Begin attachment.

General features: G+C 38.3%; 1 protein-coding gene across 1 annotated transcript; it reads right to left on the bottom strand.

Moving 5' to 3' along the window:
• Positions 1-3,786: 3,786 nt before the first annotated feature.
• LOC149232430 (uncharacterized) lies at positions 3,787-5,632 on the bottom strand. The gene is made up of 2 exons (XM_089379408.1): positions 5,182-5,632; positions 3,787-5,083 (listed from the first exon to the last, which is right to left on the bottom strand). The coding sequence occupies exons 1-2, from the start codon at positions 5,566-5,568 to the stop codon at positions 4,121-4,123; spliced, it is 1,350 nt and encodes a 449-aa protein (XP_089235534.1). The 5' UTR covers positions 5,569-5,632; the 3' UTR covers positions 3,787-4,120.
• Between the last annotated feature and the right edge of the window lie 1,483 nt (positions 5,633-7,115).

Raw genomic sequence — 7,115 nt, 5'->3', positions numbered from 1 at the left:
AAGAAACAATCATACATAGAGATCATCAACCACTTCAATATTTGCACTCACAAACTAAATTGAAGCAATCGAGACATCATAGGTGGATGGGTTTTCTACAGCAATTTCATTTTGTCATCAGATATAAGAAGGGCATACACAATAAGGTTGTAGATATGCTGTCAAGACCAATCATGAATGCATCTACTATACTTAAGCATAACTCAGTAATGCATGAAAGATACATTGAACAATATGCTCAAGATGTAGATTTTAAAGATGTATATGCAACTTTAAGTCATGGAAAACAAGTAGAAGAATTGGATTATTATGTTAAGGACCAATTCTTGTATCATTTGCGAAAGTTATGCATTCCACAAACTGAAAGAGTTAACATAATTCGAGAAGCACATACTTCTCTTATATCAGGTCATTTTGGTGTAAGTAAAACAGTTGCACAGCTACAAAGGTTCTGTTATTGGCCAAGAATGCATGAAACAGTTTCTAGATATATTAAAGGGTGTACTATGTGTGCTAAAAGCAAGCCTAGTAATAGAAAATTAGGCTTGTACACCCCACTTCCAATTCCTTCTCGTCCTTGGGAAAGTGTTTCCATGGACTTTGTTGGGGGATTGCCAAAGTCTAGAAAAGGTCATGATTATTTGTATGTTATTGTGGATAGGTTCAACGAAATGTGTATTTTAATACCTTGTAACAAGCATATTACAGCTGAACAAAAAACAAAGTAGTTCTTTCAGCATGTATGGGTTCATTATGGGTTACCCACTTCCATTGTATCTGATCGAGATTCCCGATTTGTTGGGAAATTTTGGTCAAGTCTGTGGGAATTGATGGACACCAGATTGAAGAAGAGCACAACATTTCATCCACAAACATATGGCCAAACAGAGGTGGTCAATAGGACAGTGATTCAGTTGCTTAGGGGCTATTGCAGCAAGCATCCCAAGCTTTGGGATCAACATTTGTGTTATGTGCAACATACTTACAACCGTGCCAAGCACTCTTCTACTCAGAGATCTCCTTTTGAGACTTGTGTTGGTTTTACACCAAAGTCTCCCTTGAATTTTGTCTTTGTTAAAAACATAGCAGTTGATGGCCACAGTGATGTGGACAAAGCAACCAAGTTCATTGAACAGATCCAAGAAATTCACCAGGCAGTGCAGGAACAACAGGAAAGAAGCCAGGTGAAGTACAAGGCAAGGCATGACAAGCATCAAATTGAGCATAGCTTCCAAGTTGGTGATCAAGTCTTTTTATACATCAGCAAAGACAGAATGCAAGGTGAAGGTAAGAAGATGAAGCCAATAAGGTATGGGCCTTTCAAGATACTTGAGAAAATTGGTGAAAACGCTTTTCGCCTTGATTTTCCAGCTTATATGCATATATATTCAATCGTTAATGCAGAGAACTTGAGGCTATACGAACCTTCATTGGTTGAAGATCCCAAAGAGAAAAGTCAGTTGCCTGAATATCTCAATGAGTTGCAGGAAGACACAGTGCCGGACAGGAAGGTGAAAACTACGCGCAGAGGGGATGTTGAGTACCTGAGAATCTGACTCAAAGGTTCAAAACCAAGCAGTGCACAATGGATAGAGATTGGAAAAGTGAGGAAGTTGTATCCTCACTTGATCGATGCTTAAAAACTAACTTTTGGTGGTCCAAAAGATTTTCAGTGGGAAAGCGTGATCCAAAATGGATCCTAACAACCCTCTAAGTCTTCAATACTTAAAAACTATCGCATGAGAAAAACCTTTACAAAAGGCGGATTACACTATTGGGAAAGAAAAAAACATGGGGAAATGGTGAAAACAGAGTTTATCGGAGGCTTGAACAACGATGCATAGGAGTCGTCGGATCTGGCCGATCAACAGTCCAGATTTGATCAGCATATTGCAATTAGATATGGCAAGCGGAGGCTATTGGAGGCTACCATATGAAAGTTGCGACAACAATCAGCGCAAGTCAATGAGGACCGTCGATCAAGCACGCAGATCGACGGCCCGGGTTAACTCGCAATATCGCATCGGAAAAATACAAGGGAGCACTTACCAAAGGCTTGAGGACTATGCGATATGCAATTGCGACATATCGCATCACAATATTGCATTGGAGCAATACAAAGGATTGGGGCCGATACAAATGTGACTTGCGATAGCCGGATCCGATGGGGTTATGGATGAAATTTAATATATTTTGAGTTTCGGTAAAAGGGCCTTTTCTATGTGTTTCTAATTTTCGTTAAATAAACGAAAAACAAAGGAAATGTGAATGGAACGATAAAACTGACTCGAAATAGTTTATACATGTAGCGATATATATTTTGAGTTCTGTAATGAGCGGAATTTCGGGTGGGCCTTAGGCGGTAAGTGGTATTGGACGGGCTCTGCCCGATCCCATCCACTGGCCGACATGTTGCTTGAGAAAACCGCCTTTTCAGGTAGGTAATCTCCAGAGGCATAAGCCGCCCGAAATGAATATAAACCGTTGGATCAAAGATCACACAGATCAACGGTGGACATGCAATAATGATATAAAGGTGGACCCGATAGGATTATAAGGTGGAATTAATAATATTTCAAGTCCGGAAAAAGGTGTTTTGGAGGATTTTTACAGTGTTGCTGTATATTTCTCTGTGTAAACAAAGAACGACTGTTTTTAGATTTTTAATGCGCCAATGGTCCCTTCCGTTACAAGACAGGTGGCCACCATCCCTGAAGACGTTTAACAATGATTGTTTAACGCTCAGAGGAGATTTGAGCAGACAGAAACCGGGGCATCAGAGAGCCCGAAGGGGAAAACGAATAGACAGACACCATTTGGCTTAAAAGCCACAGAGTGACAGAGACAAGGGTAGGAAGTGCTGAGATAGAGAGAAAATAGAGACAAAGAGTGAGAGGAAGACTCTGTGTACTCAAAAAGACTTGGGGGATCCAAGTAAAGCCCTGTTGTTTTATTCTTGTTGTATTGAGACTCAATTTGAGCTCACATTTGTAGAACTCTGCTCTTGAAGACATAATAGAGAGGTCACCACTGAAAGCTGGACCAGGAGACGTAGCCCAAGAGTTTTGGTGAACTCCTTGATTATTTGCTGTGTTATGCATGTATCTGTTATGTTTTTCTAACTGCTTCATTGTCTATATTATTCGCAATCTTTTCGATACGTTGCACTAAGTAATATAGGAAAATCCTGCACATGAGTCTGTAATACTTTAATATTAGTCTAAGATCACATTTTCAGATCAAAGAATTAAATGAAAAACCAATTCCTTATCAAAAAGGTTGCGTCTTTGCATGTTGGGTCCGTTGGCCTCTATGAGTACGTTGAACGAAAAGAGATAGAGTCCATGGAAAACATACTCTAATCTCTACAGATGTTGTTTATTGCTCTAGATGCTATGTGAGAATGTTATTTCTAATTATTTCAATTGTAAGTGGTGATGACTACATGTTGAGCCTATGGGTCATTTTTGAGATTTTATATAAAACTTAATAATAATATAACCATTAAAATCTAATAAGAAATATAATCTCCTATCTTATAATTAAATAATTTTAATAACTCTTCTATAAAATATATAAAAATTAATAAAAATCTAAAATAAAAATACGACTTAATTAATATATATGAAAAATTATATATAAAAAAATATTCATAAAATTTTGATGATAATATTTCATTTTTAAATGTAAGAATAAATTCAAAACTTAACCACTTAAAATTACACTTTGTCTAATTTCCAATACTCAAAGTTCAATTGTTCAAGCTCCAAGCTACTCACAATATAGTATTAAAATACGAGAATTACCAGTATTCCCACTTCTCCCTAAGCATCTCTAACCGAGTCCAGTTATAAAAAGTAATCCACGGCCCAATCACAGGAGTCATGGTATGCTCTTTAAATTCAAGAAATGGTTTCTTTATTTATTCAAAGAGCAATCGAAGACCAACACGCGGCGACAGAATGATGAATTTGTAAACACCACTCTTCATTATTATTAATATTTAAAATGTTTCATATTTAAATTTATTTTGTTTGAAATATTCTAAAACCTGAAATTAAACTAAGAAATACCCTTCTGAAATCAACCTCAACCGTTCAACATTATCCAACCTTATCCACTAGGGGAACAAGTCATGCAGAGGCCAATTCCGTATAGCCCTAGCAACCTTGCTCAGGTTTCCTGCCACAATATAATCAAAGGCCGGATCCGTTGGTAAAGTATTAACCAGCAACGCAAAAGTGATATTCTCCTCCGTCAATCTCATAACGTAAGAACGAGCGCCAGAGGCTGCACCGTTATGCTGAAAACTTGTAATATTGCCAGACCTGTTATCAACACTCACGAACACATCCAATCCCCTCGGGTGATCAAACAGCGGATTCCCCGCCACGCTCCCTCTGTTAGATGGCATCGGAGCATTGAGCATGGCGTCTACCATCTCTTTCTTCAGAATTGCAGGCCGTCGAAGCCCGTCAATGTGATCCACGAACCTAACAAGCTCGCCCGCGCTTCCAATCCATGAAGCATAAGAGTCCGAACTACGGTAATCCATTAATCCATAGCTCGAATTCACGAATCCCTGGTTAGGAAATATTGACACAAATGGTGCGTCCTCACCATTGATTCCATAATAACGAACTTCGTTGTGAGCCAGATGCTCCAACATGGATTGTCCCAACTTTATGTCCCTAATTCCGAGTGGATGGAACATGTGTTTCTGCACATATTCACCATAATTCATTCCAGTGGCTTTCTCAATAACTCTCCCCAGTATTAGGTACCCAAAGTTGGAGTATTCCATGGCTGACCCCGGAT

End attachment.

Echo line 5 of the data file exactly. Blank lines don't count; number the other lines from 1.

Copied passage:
• Between the last annotated feature and the right edge of the window lie 1,483 nt (positions 5,633-7,115).